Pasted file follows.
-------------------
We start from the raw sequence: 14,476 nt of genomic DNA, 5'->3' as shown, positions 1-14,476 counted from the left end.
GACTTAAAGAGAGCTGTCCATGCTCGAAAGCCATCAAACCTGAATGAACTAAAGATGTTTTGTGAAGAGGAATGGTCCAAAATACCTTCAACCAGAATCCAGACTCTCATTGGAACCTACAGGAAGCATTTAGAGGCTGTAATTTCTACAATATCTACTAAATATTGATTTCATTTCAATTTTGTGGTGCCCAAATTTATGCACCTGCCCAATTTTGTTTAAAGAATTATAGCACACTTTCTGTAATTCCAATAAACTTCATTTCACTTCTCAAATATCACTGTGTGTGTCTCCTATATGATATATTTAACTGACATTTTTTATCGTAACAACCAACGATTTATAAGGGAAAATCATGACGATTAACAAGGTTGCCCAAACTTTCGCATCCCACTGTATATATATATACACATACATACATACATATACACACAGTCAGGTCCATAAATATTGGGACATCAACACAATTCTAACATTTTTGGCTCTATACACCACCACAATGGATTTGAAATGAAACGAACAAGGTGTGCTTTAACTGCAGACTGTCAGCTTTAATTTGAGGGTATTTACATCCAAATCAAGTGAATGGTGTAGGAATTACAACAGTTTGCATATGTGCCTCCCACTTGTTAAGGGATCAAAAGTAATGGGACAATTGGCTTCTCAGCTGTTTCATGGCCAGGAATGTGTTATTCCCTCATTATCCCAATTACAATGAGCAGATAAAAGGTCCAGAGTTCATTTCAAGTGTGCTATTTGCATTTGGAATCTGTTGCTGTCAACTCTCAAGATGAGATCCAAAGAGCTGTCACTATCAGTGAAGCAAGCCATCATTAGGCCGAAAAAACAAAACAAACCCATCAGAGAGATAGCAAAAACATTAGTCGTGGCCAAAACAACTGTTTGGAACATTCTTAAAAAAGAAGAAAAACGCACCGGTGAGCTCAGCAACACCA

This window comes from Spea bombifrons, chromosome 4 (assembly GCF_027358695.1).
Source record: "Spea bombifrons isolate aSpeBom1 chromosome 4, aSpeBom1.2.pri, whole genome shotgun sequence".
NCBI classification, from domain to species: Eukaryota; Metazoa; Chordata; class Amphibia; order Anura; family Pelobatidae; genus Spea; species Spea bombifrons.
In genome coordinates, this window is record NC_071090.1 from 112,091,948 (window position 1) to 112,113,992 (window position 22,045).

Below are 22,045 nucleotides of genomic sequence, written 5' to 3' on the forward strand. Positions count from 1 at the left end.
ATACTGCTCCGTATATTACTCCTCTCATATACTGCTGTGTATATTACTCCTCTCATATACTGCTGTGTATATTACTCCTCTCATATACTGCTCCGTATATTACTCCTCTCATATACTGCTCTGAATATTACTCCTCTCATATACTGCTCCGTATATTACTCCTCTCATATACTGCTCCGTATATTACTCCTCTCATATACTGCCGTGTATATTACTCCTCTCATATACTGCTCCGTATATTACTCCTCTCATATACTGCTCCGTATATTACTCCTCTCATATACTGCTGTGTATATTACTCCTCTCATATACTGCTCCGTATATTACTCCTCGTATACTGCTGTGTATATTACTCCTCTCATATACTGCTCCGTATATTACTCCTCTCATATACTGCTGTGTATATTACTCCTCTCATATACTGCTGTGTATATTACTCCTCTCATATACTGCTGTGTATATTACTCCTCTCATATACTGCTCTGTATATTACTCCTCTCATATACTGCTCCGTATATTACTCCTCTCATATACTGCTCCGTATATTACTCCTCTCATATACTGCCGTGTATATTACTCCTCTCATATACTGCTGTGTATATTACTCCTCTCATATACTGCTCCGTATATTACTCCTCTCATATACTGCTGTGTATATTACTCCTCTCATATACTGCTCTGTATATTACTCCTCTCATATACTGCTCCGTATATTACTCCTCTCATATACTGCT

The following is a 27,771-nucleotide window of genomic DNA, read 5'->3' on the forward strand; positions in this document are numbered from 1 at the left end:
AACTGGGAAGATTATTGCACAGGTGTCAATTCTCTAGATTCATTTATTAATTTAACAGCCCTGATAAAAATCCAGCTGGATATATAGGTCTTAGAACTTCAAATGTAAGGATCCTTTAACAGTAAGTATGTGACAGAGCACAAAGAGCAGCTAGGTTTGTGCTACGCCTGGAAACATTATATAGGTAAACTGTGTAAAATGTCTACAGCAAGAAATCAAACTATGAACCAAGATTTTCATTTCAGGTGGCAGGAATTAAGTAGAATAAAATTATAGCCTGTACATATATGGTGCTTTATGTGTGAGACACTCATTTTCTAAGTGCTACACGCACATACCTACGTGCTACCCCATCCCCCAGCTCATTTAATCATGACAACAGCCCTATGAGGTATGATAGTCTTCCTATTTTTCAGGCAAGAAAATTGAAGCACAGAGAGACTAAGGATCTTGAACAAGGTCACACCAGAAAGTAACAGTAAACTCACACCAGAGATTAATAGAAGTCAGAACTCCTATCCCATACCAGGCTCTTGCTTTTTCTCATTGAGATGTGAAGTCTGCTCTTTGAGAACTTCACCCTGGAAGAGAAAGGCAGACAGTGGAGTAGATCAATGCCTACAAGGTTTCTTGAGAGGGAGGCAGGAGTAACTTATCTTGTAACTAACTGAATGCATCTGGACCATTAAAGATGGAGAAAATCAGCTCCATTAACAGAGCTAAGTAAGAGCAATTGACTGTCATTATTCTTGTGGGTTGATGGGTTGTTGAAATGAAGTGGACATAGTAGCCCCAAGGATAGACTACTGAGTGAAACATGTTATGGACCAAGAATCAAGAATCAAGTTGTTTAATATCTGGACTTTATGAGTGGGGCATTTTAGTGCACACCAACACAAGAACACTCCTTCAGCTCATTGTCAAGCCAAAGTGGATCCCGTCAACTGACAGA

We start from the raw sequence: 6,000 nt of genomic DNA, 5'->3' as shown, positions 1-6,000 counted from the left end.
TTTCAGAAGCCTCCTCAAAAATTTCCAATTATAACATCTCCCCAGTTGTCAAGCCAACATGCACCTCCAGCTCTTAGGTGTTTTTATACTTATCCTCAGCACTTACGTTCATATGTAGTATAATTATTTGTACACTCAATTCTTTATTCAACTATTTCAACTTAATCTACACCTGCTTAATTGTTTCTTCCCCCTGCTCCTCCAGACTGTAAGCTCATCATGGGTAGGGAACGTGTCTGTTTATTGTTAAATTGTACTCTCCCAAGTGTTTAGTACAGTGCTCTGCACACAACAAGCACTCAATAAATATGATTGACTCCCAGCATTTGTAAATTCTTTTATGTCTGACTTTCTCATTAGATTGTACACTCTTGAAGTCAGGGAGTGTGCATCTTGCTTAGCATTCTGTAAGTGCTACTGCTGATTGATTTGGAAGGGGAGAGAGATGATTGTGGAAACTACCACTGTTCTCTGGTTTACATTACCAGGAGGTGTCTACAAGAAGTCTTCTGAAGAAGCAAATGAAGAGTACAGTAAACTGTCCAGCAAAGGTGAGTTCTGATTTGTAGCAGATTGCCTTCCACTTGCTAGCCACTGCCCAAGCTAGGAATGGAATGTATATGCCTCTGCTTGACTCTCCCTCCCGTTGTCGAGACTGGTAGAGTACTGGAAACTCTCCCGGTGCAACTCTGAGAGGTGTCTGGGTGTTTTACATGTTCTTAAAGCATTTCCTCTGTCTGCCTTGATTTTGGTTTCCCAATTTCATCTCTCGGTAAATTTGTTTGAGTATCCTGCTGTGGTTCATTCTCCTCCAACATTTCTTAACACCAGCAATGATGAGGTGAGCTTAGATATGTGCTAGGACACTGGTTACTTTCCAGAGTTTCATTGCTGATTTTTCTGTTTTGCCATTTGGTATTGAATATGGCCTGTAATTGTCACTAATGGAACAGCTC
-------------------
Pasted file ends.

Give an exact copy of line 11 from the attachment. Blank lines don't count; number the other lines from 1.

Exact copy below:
We start from the raw sequence: 6,000 nt of genomic DNA, 5'->3' as shown, positions 1-6,000 counted from the left end.